Legionary priests, 42 of whom were elected by their fellow Legionaries
and 19 participating by virtue of their office. Representatives of the
Regnum Christi movement have also been invited to participate. Members
of the chapter took part in a weeklong set of spiritual exercises
leading up to the meeting.
Five of the priests who will vote on the revised constitutions and new
leadership represent North America, including American Fr. Owen Kearns,
the former publisher of the National Catholic Register, a paper once
owned by the Legion and acquired in 2011 by the Catholic media network
The first phase of the chapter, which the Legion says should last about
20 days, will be devoted to revisions of the order's constitutions and
the election of new leadership. Although the meetings will take place
behind closed doors, the Legionaries have pledged to make the results of
their work public.
The outcome will be closely scrutinized, both in terms of whether the
Legionaries elect a leadership team associated with reform and whether
their new rules represent a clean break with what has been seen in the
past as an overly secretive, top-down form of control.
The second phase of the chapter, which has no firm end date but is
expected to last until the end of February, is to address "various
issues regarding the life of the congregation," according to a Legionary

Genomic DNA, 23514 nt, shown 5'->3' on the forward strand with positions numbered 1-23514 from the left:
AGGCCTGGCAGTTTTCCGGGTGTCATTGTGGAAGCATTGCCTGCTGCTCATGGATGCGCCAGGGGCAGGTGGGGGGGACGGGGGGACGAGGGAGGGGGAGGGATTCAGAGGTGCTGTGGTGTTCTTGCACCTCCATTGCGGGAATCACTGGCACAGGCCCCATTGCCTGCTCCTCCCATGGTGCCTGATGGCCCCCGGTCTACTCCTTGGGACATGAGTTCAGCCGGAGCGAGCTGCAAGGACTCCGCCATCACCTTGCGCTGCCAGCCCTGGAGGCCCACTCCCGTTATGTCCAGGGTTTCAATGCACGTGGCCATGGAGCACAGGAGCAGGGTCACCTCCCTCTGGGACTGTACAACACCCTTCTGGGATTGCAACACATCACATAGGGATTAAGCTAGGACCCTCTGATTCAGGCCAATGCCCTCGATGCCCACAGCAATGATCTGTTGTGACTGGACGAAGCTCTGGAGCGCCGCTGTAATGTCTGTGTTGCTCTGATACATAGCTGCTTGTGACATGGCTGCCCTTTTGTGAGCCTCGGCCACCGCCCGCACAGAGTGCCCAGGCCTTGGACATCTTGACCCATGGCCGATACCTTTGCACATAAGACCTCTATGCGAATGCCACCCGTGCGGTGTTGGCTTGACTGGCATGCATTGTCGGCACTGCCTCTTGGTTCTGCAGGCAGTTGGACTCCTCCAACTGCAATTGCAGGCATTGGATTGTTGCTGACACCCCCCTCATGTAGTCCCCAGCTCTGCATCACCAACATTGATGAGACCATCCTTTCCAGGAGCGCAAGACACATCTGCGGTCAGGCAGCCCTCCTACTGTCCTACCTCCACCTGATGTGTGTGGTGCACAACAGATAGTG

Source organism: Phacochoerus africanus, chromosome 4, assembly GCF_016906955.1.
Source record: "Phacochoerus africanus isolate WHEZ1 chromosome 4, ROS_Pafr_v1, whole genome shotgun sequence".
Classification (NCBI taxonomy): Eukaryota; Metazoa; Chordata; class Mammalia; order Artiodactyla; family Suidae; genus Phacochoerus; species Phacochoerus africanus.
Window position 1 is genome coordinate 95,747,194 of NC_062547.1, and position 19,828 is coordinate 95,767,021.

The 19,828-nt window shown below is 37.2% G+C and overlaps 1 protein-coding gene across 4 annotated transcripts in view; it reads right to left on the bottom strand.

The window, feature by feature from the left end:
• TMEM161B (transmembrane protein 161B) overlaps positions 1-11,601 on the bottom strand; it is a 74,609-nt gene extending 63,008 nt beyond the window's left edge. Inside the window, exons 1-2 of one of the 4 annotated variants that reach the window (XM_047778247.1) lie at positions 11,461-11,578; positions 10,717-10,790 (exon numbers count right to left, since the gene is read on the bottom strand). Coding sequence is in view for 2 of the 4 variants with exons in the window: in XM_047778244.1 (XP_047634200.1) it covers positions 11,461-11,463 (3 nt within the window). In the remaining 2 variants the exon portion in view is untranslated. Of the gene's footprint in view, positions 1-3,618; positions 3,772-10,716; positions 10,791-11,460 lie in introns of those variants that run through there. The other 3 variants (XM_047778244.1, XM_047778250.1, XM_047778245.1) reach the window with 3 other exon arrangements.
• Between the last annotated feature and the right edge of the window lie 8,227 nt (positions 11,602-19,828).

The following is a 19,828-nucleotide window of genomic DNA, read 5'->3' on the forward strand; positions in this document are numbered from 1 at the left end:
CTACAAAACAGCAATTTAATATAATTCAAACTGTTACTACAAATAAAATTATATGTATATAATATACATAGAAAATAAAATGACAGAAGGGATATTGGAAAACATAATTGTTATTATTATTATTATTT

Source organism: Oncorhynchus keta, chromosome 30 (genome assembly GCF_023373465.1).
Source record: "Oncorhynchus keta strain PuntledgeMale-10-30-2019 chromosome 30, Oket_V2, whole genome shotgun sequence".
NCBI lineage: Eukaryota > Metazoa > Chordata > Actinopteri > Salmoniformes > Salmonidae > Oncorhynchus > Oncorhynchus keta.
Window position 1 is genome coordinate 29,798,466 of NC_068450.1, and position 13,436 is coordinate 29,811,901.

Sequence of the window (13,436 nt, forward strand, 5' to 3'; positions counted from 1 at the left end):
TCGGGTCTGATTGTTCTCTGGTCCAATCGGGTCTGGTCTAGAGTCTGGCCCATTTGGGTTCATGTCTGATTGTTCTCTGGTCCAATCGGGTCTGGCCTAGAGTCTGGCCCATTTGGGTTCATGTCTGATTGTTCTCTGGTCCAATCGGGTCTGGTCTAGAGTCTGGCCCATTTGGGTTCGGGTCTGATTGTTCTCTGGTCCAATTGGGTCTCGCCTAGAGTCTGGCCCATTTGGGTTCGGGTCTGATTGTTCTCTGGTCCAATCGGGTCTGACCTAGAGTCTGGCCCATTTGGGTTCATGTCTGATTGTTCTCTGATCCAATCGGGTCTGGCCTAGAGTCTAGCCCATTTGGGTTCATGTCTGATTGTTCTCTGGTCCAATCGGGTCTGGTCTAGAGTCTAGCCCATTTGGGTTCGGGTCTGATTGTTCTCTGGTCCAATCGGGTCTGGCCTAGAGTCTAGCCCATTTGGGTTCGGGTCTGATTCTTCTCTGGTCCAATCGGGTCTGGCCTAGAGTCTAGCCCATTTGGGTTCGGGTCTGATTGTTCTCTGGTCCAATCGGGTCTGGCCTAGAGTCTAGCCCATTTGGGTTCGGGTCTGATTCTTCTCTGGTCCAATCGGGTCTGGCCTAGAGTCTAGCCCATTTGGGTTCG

Because the Legion is a congregation of pontifical rite, meaning subject
to the pope, Francis will have to approve both its new constitution and
its leadership team. There's no firm timetable for that to happen,
though Legionary officials say they expect a decision in a few months.
On background, Vatican officials told NCR in early January that one
possibility is that Francis could grant merely provisional approval,
waiting to see how the new regime plays out in practice before giving
his full blessing.
Judging by public reaction, the Legionaries may have a steep hill to
climb in persuading critics they've turned over a new leaf. In late
December, one prominent group of former members publicly asked if the
Vatican understands what needs to be reformed.
The group, called ReGAIN, asserted, "The old guard leaders and their
attitudes remain; a valid charism remains unidentified; the aggressive
recruiting continues; information is suppressed and the members continue
to be manipulated to the benefit of the same old people who stand to
gain the same old money and power from the members' efforts."
In a similar vein, the Survivors Network of those Abused by Priests
(SNAP), the main advocacy group for clergy abuse victims in the United
States, issued a statement Jan. 6 asserting that it's "dreadfully
premature and naive" to think the Legion is on a reform path.
Despite that skepticism, current members of the Legion insist that things have changed for the better.
"There's no longer really any aura or temptation to think that we're any
better or different than anybody else," said Fr. Matthew Schmitz, who
grew up in Minneapolis-St. Paul and was among the 31 new Legionary
priests ordained in December.
"For the rest of my life when I say I'm a Legionary of Christ, I'll make
a little vow of humility," Schmitz told NCR in a Dec. 18 interview.
"We've suffered, our founder has made others suffer, but I'm here
because God called me and I want to do good for the church."
The Legion has said that it will post day-by-day updates on the general chapter at capitulogeneral.legionariosdecristo.org/index.php/en/day-by-day.